The Metropolitan Opera is poised to make a big change.
When the fall production of Verdi's Otello opens next month, its lead character will not be wearing the traditional blackface-style makeup.
The Met tells NPR by email that its upcoming production of Otello will be the first without dark makeup since the company first produced the opera in 1891.
The Met says in a statement that it is "committed to color-blind casting" and that the Latvian tenor Aleksandrs Antonenko, who will play Otello, "will not wear dark makeup in the Met's production." Here is the Met's statement in full:
"Although the central character in Otello is a Moor from North Africa, the Met is committed to color-blind casting, which allows the best singers possible to perform any role, regardless of their racial background. Latvian tenor Aleksandrs Antonenko is among a small handful of international dramatic tenors who can meet the considerable musical challenges of the role of Otello, one of the most demanding in the entire operatic canon, when sung without amplification on the stage of the world's largest opera house. In recent seasons, Antonenko has sung the role to acclaim at the Royal Opera in London, at the Paris Opera, and with Riccardo Muti and the Chicago Symphony Orchestra at Carnegie Hall, and we look forward to his first performances of the role at the Met in Bartlett Sher's season-opening new production. Antonenko will not wear dark makeup in the Met's production."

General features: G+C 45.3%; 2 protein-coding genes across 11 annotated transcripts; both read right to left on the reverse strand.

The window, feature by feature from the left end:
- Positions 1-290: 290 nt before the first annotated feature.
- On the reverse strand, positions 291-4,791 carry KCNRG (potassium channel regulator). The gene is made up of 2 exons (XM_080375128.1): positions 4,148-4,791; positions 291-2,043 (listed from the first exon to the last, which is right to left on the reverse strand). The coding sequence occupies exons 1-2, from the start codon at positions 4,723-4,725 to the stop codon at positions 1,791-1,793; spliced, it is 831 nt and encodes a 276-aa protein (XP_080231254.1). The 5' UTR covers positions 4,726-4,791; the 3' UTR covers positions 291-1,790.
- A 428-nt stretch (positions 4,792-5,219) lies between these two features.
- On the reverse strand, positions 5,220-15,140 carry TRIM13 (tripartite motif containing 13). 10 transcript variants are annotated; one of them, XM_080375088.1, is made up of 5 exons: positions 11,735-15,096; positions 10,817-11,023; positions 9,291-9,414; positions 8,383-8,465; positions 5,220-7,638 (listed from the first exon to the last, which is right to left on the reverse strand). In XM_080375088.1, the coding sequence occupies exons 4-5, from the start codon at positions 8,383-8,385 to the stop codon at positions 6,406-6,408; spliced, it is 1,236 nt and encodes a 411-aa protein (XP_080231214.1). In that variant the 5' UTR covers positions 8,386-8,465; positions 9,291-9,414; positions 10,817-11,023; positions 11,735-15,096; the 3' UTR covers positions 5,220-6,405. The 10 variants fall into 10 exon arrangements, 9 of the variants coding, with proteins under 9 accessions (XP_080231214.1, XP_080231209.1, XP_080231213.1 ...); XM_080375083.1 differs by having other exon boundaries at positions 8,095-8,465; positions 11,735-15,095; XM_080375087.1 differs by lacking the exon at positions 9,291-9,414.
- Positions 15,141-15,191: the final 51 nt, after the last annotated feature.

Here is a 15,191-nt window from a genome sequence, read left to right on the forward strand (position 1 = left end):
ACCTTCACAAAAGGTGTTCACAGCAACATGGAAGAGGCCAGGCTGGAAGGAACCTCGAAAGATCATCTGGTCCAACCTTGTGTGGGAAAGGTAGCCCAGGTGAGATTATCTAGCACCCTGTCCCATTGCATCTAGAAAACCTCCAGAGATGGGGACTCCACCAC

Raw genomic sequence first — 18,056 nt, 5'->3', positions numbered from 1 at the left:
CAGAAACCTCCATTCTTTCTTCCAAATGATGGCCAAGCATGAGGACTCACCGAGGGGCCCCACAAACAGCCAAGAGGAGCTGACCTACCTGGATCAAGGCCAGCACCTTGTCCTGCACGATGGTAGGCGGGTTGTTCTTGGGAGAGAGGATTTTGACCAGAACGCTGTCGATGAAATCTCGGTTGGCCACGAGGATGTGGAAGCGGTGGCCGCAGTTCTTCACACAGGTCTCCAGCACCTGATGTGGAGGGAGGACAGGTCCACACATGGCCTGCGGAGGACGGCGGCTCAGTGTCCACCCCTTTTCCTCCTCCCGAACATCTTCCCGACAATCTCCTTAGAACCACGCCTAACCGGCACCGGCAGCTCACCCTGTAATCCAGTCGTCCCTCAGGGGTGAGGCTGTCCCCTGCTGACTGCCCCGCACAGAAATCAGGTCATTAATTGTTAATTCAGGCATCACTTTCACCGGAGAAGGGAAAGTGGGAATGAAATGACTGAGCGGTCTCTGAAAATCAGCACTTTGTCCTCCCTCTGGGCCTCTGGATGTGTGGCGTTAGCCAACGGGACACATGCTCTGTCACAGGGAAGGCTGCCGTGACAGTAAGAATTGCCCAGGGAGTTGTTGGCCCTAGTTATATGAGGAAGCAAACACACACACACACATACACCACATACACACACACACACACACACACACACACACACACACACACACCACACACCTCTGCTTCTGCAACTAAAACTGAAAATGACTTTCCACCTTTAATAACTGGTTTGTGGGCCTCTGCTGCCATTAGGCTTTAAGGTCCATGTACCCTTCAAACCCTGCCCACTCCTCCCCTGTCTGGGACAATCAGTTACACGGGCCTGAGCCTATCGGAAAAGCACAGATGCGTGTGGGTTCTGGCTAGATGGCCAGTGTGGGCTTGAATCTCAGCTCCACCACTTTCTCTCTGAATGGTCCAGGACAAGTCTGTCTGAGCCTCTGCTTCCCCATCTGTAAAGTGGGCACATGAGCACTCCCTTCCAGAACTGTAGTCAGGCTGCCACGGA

The news was first reported by the website Hyperallergic. The site says the Met's decision to drop its use of such makeup for the lead role came after promotional material for the upcoming season showed Antonenko appearing as though "he'd had a bronzer malfunction."
Hyperallergic quotes Met General Manager Peter Gelb as saying:
" 'We recently came to the conclusion that it would make sense, that this production should not employ any [dark] makeup. I realize it's a sensitive issue. We feel that it's the appropriate direction for this production and we're happy with that decision. Quite frankly, [director Bartlett Sher] and I have talked about this for some time, how [Otello] should look in this production, so it's a decision that has evolved over time.' Regarding the brochure photo, which had been shot independently of, and months in advance of, the production itself: 'The look that was achieved was mostly through shadowy lighting. It was meant to be very moody and atmospheric. It wasn't meant to launch a controversy or represent the actual production.' "
Verdi's opera Otello is based on Shakespeare's play Othello.